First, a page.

Program and Data Limitations Impede the Effectiveness of FAA’s Hazardous Materials Voluntary Disclosure Reporting Program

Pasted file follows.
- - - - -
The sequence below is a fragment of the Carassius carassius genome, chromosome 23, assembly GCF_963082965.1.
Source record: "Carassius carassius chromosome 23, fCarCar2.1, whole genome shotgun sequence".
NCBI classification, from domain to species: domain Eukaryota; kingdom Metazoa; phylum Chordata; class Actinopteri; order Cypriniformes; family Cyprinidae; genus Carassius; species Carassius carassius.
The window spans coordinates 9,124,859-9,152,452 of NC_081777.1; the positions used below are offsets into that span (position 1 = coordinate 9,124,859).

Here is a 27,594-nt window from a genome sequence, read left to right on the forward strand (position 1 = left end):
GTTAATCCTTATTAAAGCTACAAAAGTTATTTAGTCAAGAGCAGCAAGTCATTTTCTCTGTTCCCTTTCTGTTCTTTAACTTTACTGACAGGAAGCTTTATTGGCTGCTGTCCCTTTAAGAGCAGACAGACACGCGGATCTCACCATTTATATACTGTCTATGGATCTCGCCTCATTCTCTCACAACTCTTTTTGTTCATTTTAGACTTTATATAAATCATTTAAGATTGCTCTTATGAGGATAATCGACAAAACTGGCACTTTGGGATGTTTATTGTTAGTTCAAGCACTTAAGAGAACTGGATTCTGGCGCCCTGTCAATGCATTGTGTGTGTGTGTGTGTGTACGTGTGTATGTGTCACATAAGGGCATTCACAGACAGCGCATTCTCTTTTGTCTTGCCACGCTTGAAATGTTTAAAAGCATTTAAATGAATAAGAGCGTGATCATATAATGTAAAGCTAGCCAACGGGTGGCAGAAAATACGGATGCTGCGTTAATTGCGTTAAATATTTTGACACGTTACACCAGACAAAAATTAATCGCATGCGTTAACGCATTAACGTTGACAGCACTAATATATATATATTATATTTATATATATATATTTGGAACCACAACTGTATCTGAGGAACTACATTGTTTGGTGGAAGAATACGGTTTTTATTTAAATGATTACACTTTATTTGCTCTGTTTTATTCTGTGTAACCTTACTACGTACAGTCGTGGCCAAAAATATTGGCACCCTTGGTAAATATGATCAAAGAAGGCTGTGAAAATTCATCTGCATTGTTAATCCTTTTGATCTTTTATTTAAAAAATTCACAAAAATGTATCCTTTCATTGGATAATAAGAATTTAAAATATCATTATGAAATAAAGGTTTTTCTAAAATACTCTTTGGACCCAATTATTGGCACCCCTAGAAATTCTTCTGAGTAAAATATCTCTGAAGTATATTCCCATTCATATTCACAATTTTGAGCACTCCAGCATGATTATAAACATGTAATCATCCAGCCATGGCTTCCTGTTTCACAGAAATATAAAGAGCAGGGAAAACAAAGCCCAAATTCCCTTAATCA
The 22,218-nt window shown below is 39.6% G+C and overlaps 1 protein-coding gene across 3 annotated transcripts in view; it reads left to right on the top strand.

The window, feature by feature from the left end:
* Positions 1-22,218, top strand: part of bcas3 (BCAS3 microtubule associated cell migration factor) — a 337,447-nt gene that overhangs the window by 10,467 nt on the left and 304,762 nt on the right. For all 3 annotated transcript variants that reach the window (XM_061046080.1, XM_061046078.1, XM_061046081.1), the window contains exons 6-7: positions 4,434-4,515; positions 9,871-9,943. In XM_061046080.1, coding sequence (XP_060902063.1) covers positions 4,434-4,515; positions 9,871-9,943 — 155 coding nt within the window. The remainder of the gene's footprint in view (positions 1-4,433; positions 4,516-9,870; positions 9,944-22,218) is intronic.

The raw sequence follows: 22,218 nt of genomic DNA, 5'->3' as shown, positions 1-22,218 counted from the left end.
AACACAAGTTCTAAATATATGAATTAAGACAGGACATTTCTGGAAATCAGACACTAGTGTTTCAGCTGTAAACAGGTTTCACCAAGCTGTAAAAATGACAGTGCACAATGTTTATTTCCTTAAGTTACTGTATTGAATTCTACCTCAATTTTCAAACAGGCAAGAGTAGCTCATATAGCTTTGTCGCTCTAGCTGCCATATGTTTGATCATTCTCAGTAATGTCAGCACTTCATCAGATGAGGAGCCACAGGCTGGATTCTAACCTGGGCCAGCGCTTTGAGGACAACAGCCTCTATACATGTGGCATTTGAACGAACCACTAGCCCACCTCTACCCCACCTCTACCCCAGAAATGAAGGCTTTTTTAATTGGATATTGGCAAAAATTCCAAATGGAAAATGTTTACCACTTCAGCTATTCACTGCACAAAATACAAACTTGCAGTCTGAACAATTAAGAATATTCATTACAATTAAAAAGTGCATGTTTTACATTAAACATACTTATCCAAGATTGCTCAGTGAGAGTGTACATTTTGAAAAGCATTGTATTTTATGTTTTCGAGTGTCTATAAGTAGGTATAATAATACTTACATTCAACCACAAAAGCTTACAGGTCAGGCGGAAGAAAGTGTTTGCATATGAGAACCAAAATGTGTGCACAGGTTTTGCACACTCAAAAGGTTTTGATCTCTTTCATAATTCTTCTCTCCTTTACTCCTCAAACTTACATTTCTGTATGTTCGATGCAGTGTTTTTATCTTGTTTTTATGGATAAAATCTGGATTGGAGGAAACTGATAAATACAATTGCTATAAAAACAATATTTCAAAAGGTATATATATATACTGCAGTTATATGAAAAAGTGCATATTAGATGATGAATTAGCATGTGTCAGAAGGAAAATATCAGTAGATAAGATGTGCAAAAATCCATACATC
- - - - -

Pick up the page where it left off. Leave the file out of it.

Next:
Transporting hazardous materials by air can present serious safety risks, including the risk of combustible materials igniting or exploding on an aircraft. To promote safety and incentivize carriers to comply with hazardous materials regulations, the Federal Aviation Administration (FAA) established the Hazardous Materials Voluntary Disclosure Reporting Program (HM VDRP) in 2006, which allows air carriers to voluntarily disclose hazardous materials safety violations without penalty. However, FAA does not have an adequate framework to carry out the HM VDRP effectively. Specifically, FAA lacks sufficient internal controls, including oversight, training, and guidance, to ensure that air carriers have implemented effective corrective fixes that will prevent hazardous materials violations from recurring. In addition, FAA does not use HM VDRP data to identify safety risks. While the overall number of HM VDRP cases is small, FAA is missing opportunities to combine HM VDRP data with data from other sources, such as compliance inspections, to identify trends that could impact safety. We made nine recommendations to improve FAA’s HM VDRP framework, oversight, and use of data for identifying safety trends. FAA concurred with eight recommendations and partially concurred with one. Based on FAA’s response, we have requested additional information, including planned actions and timeframes, for five recommendations.